There have been some reports on internal mails from senior editors doing the rounds at The Times of India in the wake of the Deepika Padukone versus Bombay Times controversy. But the one that has been circulated widely is an emotional appeal from Kingshuk Nag, Resident Editor of The Times of India in Hyderabad. The well-worded letter uses the face-off between the entertainment and advertorial supplement of the newspaper, Bombay Times, and the star, to urge journalists of the TOI group to introspect. The incident had been a talking point for days, with BT’s Managing Editor Priya Gupta slamming Padukone for her stand against the controversial images flashed by the newspaper. Besides competitors tearing into the reputation of the newspaper, the rebuttal had even the international media come down heavily on the brand.
Nag, who was earlier RE with TOI Ahmedabad, is known for his no-non sense approach towards journalism and his hard-hitting coverage of the Gujarat riots. He has also written a biography of PM Narendra Modi.
Nag begins by referring to his colleagues as “Editorial colleagues and co- pilgrims” and mentions the subject as “Reclaiming Journalism.”
“Good and evil are however subjective words and evil could mean to denote not only our external enemies but also our internal obstacles. In fact most often than not we are inhibited by obstacles that we place before ourselves and victory is to surmount these impediments to go forward on our path and practice our dharma.”
He speaks of his personal reaction to the incident as a “nightmare.”
“For the last few days I have been disturbed a lot. This followed the by now widely publicized row that Bombay Times has had with Deepika Padukone. Our ‘vagina and tits’ reference in a story carried in the supplement has lot a drawn of adverse reference in even international media. I feel shamed and humiliated by the comments being freely passed about us including in competing publications… For me the worst nightmare would be if someone went to the Supreme Court with a PIL seeking printing of a statutory warning on the masthead of the paper. The warning is that “some of the news carried in this paper is paid for,” he rites with evident anguish, adding, “Somebody could also file a PIL asking for a definition of what a newspaper is.”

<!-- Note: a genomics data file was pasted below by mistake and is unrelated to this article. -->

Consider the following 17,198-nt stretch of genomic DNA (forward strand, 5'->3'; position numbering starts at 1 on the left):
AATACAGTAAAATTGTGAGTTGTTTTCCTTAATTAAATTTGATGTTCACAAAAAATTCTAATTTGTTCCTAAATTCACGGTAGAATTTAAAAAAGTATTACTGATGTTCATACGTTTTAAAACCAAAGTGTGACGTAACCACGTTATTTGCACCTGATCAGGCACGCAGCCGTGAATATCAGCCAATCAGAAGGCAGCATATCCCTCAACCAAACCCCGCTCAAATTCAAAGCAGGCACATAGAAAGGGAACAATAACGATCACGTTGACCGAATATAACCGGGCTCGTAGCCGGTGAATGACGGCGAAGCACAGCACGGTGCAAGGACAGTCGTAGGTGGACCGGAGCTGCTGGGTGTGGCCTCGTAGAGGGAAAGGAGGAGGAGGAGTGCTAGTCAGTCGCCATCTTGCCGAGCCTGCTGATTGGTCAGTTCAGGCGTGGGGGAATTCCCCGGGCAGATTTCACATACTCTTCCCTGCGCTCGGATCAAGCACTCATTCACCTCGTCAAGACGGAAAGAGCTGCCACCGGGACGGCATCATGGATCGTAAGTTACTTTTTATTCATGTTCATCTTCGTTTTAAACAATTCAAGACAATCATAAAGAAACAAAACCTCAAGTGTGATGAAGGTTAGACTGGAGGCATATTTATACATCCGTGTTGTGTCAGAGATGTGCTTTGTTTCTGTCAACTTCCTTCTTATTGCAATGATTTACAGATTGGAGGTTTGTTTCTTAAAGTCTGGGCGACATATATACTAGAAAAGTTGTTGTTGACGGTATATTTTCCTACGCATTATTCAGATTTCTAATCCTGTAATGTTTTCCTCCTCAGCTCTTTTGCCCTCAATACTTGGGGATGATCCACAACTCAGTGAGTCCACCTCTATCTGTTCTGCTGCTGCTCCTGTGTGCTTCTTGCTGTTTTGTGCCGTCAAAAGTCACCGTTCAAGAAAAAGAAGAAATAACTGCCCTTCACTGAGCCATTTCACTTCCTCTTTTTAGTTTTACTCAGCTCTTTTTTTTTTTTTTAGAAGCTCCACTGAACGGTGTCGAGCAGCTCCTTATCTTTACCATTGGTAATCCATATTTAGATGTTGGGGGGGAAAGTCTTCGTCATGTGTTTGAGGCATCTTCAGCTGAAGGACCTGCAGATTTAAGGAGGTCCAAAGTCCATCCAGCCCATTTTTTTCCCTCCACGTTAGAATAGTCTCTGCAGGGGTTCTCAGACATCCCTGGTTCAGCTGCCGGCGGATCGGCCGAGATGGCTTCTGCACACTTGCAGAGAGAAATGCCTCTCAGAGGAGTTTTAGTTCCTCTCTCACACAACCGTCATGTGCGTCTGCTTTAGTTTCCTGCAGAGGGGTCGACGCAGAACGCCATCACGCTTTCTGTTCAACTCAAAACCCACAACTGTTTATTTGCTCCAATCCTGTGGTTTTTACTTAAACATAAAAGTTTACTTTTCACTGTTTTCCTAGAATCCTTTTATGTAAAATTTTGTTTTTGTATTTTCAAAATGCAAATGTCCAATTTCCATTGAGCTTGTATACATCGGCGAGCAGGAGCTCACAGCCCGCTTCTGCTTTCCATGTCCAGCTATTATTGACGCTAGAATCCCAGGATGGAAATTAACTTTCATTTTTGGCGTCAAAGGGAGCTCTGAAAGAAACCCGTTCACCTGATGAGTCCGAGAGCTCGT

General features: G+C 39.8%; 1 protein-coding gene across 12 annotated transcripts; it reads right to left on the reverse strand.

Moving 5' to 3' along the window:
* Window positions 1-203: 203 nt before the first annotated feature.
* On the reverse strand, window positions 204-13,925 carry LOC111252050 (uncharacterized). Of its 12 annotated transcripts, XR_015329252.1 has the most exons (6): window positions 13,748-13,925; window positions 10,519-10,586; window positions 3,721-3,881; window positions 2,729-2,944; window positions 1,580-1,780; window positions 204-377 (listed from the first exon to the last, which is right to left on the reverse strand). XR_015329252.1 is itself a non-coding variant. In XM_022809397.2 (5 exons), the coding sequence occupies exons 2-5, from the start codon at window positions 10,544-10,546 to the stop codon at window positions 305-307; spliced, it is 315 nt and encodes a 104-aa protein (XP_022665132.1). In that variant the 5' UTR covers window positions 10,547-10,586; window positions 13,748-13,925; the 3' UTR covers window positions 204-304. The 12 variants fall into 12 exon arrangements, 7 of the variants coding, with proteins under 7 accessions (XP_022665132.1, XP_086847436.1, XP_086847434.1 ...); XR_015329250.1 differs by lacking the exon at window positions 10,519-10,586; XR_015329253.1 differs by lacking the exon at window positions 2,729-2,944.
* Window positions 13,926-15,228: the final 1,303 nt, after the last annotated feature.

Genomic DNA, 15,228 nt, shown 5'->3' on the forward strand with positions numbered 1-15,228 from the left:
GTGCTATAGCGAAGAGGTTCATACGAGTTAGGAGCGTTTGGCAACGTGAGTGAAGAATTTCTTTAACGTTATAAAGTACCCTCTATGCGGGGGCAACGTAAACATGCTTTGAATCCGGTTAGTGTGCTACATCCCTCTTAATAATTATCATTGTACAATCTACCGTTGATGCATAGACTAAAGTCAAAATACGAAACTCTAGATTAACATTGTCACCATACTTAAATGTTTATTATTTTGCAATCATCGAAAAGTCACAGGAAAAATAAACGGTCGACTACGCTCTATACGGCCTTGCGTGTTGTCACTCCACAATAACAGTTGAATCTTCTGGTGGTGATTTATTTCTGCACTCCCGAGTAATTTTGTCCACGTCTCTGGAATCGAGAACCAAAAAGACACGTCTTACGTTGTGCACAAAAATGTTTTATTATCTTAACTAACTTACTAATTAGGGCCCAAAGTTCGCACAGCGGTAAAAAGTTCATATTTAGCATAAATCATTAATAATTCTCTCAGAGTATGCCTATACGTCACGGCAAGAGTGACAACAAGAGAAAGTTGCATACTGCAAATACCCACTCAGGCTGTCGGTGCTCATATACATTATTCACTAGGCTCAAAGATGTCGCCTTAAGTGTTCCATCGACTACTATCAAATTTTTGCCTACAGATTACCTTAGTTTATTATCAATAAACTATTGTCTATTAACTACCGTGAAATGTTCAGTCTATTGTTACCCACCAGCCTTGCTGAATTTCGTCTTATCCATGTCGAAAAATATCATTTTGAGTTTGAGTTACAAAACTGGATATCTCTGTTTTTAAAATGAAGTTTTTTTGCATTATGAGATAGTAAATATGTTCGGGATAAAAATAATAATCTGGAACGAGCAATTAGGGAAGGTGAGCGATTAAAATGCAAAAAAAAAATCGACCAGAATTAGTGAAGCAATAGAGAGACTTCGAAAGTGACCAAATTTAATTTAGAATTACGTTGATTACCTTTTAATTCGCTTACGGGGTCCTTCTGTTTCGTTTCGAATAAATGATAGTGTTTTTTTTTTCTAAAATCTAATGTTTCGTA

Taking a strong view of Media Net’s and Priya Gupta’s growing influence within the organisation, Nag writes:
“…supplements carried along with the TOI main paper have provisions for medianet. These supplements – though they have their own editors and imprint lines – are distributed along with the main paper. Of course, we carry on the masthead a line called advertorial, entertainment promotion feature, as a safeguard. But can a court not go beyond this?
A few months ago- in February end- at our brand editorial meeting in Sri Lanka- the managing editor of Bombay Times (the same person with non-editorial background who has written the vagina and tits story) made a suggestion that on Sundays probably the Bombay Times could on top and the main paper could be wrapped within. I recollect vividly that the suggestion was met with a hushed silence and disbelief, till the CEO dismissed it saying: ‘that’s just an idea (which I read as meaning the idea of the person suggesting).”